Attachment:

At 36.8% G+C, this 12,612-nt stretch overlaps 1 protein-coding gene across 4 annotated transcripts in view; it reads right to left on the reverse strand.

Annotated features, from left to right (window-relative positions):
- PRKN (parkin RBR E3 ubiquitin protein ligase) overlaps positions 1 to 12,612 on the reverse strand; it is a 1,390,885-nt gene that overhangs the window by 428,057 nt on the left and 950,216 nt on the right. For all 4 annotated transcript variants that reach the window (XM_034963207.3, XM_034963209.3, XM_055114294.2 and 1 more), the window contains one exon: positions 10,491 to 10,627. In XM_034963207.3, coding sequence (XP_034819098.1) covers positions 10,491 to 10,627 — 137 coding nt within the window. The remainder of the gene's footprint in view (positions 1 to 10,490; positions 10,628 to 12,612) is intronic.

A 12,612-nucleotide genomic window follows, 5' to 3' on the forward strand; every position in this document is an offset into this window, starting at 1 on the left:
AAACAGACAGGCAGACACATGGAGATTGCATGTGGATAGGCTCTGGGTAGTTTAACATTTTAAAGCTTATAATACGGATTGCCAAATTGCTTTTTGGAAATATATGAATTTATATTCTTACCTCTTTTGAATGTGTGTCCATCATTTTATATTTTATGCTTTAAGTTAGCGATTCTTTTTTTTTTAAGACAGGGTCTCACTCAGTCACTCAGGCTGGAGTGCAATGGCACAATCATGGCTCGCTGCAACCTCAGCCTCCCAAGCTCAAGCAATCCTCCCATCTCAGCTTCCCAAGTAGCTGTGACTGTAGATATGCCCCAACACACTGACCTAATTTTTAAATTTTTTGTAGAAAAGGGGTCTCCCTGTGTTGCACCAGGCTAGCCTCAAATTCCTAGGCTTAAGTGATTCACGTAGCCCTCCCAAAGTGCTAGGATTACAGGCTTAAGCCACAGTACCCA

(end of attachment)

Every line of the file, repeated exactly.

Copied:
At 36.8% G+C, this 12,612-nt stretch overlaps 1 protein-coding gene across 4 annotated transcripts in view; it reads right to left on the reverse strand.

Annotated features, from left to right (window-relative positions):
- PRKN (parkin RBR E3 ubiquitin protein ligase) overlaps positions 1 to 12,612 on the reverse strand; it is a 1,390,885-nt gene that overhangs the window by 428,057 nt on the left and 950,216 nt on the right. For all 4 annotated transcript variants that reach the window (XM_034963207.3, XM_034963209.3, XM_055114294.2 and 1 more), the window contains one exon: positions 10,491 to 10,627. In XM_034963207.3, coding sequence (XP_034819098.1) covers positions 10,491 to 10,627 — 137 coding nt within the window. The remainder of the gene's footprint in view (positions 1 to 10,490; positions 10,628 to 12,612) is intronic.

A 12,612-nucleotide genomic window follows, 5' to 3' on the forward strand; every position in this document is an offset into this window, starting at 1 on the left:
AAACAGACAGGCAGACACATGGAGATTGCATGTGGATAGGCTCTGGGTAGTTTAACATTTTAAAGCTTATAATACGGATTGCCAAATTGCTTTTTGGAAATATATGAATTTATATTCTTACCTCTTTTGAATGTGTGTCCATCATTTTATATTTTATGCTTTAAGTTAGCGATTCTTTTTTTTTTAAGACAGGGTCTCACTCAGTCACTCAGGCTGGAGTGCAATGGCACAATCATGGCTCGCTGCAACCTCAGCCTCCCAAGCTCAAGCAATCCTCCCATCTCAGCTTCCCAAGTAGCTGTGACTGTAGATATGCCCCAACACACTGACCTAATTTTTAAATTTTTTGTAGAAAAGGGGTCTCCCTGTGTTGCACCAGGCTAGCCTCAAATTCCTAGGCTTAAGTGATTCACGTAGCCCTCCCAAAGTGCTAGGATTACAGGCTTAAGCCACAGTACCCA